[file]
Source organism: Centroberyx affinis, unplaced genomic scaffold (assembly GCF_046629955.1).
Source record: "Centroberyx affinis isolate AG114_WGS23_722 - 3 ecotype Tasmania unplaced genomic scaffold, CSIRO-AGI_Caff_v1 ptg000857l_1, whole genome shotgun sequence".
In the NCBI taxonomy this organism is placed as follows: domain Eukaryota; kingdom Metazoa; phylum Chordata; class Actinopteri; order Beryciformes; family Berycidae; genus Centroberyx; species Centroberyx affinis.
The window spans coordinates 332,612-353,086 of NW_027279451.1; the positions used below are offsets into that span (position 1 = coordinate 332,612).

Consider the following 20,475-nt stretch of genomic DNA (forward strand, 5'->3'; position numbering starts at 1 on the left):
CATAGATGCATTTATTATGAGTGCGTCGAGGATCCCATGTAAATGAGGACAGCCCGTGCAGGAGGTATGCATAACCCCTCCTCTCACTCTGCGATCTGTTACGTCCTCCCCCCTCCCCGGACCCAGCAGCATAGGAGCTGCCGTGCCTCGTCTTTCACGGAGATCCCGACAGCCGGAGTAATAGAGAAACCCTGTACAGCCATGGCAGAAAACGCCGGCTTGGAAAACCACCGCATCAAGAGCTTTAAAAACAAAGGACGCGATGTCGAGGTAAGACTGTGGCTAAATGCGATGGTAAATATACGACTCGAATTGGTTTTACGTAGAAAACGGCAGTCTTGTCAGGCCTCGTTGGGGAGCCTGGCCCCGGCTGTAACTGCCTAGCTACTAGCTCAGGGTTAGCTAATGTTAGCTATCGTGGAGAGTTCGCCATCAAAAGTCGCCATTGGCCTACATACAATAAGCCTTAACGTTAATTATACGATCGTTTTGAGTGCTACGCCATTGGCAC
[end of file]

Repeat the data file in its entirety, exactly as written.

Source organism: Centroberyx affinis, unplaced genomic scaffold (assembly GCF_046629955.1).
Source record: "Centroberyx affinis isolate AG114_WGS23_722 - 3 ecotype Tasmania unplaced genomic scaffold, CSIRO-AGI_Caff_v1 ptg000857l_1, whole genome shotgun sequence".
In the NCBI taxonomy this organism is placed as follows: domain Eukaryota; kingdom Metazoa; phylum Chordata; class Actinopteri; order Beryciformes; family Berycidae; genus Centroberyx; species Centroberyx affinis.
The window spans coordinates 332,612-353,086 of NW_027279451.1; the positions used below are offsets into that span (position 1 = coordinate 332,612).

Consider the following 20,475-nt stretch of genomic DNA (forward strand, 5'->3'; position numbering starts at 1 on the left):
CATAGATGCATTTATTATGAGTGCGTCGAGGATCCCATGTAAATGAGGACAGCCCGTGCAGGAGGTATGCATAACCCCTCCTCTCACTCTGCGATCTGTTACGTCCTCCCCCCTCCCCGGACCCAGCAGCATAGGAGCTGCCGTGCCTCGTCTTTCACGGAGATCCCGACAGCCGGAGTAATAGAGAAACCCTGTACAGCCATGGCAGAAAACGCCGGCTTGGAAAACCACCGCATCAAGAGCTTTAAAAACAAAGGACGCGATGTCGAGGTAAGACTGTGGCTAAATGCGATGGTAAATATACGACTCGAATTGGTTTTACGTAGAAAACGGCAGTCTTGTCAGGCCTCGTTGGGGAGCCTGGCCCCGGCTGTAACTGCCTAGCTACTAGCTCAGGGTTAGCTAATGTTAGCTATCGTGGAGAGTTCGCCATCAAAAGTCGCCATTGGCCTACATACAATAAGCCTTAACGTTAATTATACGATCGTTTTGAGTGCTACGCCATTGGCAC